What does self-esteem look like in kids?
May is National Teen Self-Esteem month. Self-esteem is an important contributing factor for a student's confidence at home as well as their overall academic success. It’s important for parents to be able to recognise what low self-esteem and confidence levels look like compared to kids that do have self-esteem and confidence. (see infographic).
"Developing positive self-esteem and confidence is important for all kid," says Frank Milner, President of national tutoring brand, Tutor Doctor. "In fact, children who feel good about themselves will often have more confidence to try new things, always do their best and are overall more successful in everyday life. Although every child is different, there are a few tips you can follow to help build your kids’ confidence and self-esteem."
1) Help foster a growth mindset
When helping your child build their confidence and self-esteem, it’s crucial to start by fostering a growth mindset. Kids with a growth mindset believe their abilities can improve overtime and are able to acknowledge their mistakes as learning opportunities. By helping your child reframe negative thoughts and statements they will soon start to learn that it’s okay to fail and there are solutions to mistakes. These positive shifts in your child’s mindset can help build self-esteem, resilience and confidence in their abilities and themselves.
2) Praise effort and encourage
Remember to praise and encourage your child regularly but do it wisely. Avoid focusing praise on results only (like getting a good grade) or fixed qualities (such as being athletic). This can sometimes be damaging to confidence levels as kids can start to think they have to perform well to receive praise. Instead, offer your encouragement and recognition for effort, progress, and attitude. For example: "You're working hard on that project," "You're getting better and better at these spelling tests," or, "I'm proud of you for practicing guitar.” With this kind of praise, children are likely to start putting effort into things, working toward goals, and trying their best. When kids do this, they're also more likely to become more confident in their abilities and build up their self-esteem levels.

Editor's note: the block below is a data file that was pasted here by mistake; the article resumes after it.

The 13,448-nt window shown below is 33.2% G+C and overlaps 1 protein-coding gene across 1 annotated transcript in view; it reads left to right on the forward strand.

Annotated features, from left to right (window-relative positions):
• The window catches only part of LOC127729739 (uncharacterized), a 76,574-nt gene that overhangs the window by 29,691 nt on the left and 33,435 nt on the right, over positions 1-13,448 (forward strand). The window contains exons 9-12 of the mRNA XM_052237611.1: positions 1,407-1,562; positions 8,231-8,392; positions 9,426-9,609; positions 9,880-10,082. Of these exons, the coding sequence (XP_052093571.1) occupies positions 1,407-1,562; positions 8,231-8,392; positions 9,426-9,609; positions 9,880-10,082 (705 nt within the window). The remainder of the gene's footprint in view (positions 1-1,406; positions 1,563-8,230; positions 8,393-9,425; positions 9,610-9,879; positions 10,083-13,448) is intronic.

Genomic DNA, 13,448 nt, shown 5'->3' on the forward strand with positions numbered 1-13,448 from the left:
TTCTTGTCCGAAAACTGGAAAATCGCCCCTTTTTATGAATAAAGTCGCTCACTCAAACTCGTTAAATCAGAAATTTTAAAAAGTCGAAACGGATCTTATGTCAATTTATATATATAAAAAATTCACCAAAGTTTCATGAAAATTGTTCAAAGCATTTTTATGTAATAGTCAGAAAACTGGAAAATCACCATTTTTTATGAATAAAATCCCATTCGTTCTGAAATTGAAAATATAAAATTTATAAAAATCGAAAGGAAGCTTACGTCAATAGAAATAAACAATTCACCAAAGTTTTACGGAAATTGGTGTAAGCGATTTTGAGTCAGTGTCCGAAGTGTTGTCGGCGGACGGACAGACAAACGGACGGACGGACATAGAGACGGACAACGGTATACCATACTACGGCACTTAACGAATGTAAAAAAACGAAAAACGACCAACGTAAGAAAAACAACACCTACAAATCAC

3) Let kids help and give to others
Self-esteem grows when kids get to see that what they do matters to others. Kids can help out at home, give to charity, volunteer their time or simply do a favour for a sibling. Helping and kind acts build self-esteem and confidence in abundance!
4) Be a role model
Being a role model for your children is key. After all, you must love yourself before you can teach your child to love themselves. You can model this behaviour by rewarding and praising yourself when you do well. Whether you complete your first 5k run or get a promotion at work, make sure you celebrate your successes with your children. Talk to your kids about the skills and efforts needed for you to achieve those accomplishments, as well as acknowledging your weaknesses. It’s good for your child to hear you talk about how you value your own strengths and weak spots as this teaches them that no one is perfect.
5) Encourage interests
Finally, encourage your children to find new interests, explore, try an extracurricular activity or do something outside of their comfort zone. This not only helps kids discover their strengths but also helps a lot with building confidence, self-esteem and keeps their academic struggles in perspective. Right now, this might look like virtual tours and get togethers, new hobbies and independent calls with family members and schoolmates. All of which can help expand your child's horizons and build their ability to handle new situations and be confident in who they are as a person.